Having gained acclaim for their previous single, the atmospheric ‘MAR V’, London’s Phantom Isles return with another warped indie disco banger in the form of their new single ‘Whip’. Whereas its predecessor came across like the messed-up love child of Simple Minds and Foals, ‘Whip’ is a frenetic floor filler that falls somewhere between Nile Rodgers’ Chic and 90s weird pop masters, Mansun.
Frontman Peter Marchant’s vocals flip between cooing falsetto in the verses and a more forcefully delivered chorus, undercut by tight octave and harmony backing throughout to great effect. With echoes of Paul Draper, fans of Mansun’s Attack of the Grey Lantern may well find a lot to love here. It’s a confident performance, and sits perfectly in the slick retrofuturistic mix. Around him fly warped synths and a giddily restless bassline that never seems to let up, while the electronic-tinged drums keep everything firmly rooted in solid ground. At least until the final third anyway, when the band throw in a face-melting guitar solo for good measure.
Lyrics such as “Apologies to the one who finds me / The one who finds me in the light of day / It’s been a weekend that you didn’t need to ruin / You got so high you didn’t know what you were doing” bely a darker theme than the music itself suggests, and the relatively vague nature still allow wiggle room for interpretation. For me, one of the highlights is the somewhat bizarre breakdown around two thirds of the way through, amid a fog of arpeggiated synth, and complete with an ominous pitch-shifted vocal that urges you to “Put your hand against the television set / Hallelujah” like some kind of evangelist preacher from the future. It’s all very odd and, basically, brilliant.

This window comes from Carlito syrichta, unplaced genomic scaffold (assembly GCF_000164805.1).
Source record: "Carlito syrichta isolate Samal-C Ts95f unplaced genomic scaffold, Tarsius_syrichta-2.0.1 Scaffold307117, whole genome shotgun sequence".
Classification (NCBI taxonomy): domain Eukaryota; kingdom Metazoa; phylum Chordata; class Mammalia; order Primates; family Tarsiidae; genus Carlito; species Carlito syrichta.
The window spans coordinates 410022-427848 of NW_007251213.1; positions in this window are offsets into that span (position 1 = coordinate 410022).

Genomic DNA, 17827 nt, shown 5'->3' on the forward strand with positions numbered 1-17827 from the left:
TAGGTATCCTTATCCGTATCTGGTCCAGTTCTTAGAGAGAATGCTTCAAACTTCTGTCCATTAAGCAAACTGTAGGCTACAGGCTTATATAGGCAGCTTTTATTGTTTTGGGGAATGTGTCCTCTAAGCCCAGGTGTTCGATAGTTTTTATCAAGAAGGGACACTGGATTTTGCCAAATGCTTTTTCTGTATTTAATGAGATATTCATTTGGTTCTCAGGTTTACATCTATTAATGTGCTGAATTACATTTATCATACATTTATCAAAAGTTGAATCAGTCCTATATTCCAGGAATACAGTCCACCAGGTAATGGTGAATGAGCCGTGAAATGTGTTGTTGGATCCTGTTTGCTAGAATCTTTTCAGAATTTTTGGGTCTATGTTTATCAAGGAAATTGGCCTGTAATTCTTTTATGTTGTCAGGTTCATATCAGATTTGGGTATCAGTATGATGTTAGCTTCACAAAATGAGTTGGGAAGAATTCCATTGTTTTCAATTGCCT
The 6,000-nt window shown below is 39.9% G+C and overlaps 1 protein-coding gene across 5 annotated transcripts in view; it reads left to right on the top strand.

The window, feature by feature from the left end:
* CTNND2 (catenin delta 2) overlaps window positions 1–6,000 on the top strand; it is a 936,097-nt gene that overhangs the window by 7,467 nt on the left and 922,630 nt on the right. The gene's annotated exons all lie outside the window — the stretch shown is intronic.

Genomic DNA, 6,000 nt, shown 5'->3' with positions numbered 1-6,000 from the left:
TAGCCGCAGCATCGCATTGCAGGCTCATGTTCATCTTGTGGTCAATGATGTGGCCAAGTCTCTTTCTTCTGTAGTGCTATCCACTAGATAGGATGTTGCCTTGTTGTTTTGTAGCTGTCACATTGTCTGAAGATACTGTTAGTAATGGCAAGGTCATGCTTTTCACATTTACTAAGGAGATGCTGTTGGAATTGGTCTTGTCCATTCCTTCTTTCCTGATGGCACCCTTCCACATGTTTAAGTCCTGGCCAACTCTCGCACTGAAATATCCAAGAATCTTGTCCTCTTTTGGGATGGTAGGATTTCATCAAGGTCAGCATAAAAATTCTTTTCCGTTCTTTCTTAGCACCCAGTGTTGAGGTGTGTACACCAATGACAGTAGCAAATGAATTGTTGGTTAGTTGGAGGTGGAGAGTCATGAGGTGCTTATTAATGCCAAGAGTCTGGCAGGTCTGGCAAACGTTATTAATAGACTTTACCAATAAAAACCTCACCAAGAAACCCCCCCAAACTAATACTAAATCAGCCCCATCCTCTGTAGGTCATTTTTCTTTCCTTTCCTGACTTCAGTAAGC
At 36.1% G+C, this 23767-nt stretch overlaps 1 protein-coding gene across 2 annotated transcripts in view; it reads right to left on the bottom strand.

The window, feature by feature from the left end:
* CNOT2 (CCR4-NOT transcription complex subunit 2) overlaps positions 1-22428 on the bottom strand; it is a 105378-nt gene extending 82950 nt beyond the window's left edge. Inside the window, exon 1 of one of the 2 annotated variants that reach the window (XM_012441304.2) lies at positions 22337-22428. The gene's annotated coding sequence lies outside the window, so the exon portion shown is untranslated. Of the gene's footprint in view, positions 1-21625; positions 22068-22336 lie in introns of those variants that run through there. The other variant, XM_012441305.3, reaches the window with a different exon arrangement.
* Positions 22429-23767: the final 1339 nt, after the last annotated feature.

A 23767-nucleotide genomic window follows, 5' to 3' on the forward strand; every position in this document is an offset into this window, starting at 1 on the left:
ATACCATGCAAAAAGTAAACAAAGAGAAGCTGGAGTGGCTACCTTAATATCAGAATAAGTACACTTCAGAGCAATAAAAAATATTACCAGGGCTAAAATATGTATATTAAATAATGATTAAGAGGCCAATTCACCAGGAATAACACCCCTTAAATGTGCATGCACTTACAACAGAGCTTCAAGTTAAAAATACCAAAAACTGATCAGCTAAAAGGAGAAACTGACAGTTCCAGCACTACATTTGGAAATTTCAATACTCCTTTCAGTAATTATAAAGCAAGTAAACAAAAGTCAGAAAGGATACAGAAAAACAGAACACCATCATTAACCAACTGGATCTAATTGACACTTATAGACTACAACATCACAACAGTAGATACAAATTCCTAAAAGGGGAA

It seems that Phantom Isles have been going from strength to strength since arriving on the London scene, and with ‘Whip’ that doesn’t seem likely to change anytime soon. On their Spotify bio, the band – Peter Marchant, Joshua Guy, Jonny Longland, and Sam Thorne – talk about the devastating loss of founding member and original bassist, Matt Marchant in 2019. They talk of being more determined than ever to make visceral, cutting edge art pop music, and with ‘Whip’ that’s exactly what they’re doing. It’s a great song, fizzing with ideas, and hopefully there’ll be many more where it came from.